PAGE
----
Like many fields of healthcare, colon surgery has seen key transformations in recent years. One of the most important movements has been away from open surgery and towards laparoscopic surgery.

Minimally Invasive Surgery

Minimally invasive techniques have become the preferred surgical method for many surgeons. They often opt to enter the patient’s body through natural orifices and make small incisions. This quickens the patient’s recovery time because the surgeon doesn’t have to cut through as much muscle and tissue. This technique also reduces scarring.

Colon Surgery

One example of minimally invasive surgery in the field is surgery for colorectal cancer. Instead of open surgery, surgeons now use an advanced form of laparoscopy and new techniques. This improves short term recovery. Patients do not need to stay in the hospital as long, suffer from less blood loss, less pain, and fewer wound complications. This new method has become the standard worldwide.

Surgeons also use minimally invasive techniques during robotic suture rectopexy for rectal prolapse, or during transanal endoscopic microsurgery to remove local rectal lesions.

Current Robotic Systems

Although laparoscopic surgery is normally a superior option to open surgery, the method still has its shortcomings. Its limitations include loss of binocular vision, exaggerated movements, and difficulty moving surgical instruments. The da Vinci robotic system was developed to overcome these drawbacks. The device features 3D imaging, improved ergonomics, and helps alleviate any hand tremors.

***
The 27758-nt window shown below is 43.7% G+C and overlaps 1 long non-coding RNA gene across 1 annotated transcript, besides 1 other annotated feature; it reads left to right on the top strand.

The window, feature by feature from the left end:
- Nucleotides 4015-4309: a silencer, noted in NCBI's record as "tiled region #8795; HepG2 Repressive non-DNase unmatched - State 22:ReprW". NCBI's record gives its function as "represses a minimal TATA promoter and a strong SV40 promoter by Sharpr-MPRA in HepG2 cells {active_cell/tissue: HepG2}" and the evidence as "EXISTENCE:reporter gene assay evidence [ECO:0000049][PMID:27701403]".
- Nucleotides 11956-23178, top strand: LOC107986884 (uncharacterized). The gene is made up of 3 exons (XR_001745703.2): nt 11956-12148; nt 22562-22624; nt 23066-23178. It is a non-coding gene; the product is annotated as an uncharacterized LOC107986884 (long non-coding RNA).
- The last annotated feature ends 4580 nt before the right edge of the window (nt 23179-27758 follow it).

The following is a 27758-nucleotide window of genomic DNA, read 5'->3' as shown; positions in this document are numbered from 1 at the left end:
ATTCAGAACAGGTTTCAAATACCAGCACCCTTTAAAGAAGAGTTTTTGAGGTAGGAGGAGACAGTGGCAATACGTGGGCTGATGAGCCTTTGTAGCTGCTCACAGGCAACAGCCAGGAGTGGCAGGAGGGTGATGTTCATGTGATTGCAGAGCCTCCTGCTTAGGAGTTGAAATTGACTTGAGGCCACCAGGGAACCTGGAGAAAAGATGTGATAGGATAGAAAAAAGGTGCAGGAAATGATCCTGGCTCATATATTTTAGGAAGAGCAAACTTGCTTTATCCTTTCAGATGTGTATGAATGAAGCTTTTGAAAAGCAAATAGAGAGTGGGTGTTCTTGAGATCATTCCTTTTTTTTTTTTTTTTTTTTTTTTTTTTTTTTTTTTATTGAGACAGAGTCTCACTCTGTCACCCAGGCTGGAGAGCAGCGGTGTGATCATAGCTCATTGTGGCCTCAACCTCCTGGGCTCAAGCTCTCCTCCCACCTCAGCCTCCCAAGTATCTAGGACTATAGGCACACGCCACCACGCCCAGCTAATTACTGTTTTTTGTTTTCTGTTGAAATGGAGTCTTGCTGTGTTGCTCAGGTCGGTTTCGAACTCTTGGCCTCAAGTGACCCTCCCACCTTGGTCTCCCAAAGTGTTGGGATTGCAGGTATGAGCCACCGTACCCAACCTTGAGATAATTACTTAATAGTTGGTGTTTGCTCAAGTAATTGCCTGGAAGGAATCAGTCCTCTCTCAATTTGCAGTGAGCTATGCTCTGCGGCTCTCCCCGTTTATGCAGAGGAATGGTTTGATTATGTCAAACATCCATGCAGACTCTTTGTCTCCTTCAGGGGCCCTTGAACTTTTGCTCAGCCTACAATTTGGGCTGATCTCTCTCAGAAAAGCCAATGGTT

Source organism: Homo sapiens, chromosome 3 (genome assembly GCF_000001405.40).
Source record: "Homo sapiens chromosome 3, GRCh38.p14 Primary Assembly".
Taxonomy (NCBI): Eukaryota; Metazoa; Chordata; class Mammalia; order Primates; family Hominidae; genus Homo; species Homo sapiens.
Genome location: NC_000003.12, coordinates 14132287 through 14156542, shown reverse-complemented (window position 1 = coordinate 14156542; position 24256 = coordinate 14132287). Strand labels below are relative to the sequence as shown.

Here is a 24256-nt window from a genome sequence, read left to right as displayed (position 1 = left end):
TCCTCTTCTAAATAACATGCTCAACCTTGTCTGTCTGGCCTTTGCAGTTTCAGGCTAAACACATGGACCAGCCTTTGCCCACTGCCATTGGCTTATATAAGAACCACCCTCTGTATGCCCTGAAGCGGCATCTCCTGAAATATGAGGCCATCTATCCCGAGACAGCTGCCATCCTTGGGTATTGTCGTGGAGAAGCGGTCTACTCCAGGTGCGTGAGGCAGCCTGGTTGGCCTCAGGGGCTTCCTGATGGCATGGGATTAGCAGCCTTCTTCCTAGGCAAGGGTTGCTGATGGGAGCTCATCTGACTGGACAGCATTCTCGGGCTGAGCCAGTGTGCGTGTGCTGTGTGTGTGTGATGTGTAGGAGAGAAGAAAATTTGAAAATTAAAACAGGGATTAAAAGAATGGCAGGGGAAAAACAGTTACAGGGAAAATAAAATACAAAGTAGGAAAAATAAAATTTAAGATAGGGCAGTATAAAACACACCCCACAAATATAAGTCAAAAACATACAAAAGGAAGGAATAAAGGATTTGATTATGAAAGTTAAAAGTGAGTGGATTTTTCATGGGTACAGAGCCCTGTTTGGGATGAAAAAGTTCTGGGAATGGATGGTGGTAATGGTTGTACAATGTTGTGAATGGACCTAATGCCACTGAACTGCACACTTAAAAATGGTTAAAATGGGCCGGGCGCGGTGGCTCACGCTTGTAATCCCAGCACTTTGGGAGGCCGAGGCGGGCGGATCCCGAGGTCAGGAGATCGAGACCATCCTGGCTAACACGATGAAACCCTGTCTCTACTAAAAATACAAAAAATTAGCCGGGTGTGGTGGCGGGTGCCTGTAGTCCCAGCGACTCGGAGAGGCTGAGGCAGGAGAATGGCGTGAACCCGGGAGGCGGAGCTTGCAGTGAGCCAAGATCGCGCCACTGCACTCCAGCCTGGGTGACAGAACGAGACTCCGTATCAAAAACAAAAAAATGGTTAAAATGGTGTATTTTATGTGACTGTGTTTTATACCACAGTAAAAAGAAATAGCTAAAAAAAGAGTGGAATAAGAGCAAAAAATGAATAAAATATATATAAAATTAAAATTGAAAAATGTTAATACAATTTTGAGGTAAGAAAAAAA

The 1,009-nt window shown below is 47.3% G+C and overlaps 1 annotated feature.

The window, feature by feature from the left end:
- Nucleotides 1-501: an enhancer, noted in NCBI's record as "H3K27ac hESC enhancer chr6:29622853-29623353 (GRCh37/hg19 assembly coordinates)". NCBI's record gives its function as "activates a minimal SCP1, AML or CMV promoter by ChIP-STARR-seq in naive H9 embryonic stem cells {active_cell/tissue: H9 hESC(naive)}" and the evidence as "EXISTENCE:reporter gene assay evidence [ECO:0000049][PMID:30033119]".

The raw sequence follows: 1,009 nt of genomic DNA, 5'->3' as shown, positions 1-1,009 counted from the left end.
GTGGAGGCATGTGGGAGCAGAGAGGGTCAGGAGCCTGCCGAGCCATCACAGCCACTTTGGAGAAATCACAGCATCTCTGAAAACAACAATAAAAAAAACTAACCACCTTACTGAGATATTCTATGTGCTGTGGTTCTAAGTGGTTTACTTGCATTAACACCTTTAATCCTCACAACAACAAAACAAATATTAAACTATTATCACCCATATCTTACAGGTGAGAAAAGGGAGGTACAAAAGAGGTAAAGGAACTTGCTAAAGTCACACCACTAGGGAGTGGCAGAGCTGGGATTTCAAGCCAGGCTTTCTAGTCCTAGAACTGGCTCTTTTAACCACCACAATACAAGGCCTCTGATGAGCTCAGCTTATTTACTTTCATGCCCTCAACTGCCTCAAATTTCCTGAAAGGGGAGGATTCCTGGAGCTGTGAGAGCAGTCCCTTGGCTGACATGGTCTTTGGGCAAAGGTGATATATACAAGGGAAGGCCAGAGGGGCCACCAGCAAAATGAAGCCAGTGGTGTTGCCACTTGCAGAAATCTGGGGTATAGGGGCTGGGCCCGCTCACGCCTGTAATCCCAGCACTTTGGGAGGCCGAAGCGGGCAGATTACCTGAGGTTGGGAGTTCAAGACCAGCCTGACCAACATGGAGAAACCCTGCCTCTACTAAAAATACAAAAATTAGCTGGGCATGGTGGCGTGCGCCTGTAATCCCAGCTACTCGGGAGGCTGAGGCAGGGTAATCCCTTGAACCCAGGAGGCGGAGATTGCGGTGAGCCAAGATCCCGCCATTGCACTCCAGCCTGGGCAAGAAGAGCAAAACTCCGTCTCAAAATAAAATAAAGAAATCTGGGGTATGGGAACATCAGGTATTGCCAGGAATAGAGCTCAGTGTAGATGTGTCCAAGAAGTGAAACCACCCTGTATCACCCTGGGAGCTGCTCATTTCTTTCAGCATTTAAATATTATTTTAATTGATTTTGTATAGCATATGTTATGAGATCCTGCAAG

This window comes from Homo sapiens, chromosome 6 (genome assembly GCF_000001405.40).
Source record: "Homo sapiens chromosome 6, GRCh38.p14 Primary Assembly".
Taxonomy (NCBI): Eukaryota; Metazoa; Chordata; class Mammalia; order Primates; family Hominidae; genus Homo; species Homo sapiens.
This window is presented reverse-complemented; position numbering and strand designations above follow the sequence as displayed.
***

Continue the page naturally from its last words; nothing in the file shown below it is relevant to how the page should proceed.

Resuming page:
Future Advances

Not even the da Vinci system is perfect, however. The system lacks tactile feedback for the surgeon. This can lead to unexpected injuries and damage to tissue. As a result, professionals have developed several prototypes in an attempt to resolve these issues. These include the Telelap ALF-X system and the VerroTouch system. The ALF-X platform provides force feedback to the surgeon. The platform also offers improved ergonomics and a zooming system that the surgeon controls with the movement of their head.

The VerroTouch system adds new abilities to the current da Vinci platform, such as haptic feedback through the measurement of significant vibrations detected during the surgery.

Conclusion

Recent advances have changed the way that colorectal surgery is performed. Minimally invasive techniques are the new standard. Although the current robotic systems are helpful, there is still room for improvement, and new systems are being developed to combat current challenges.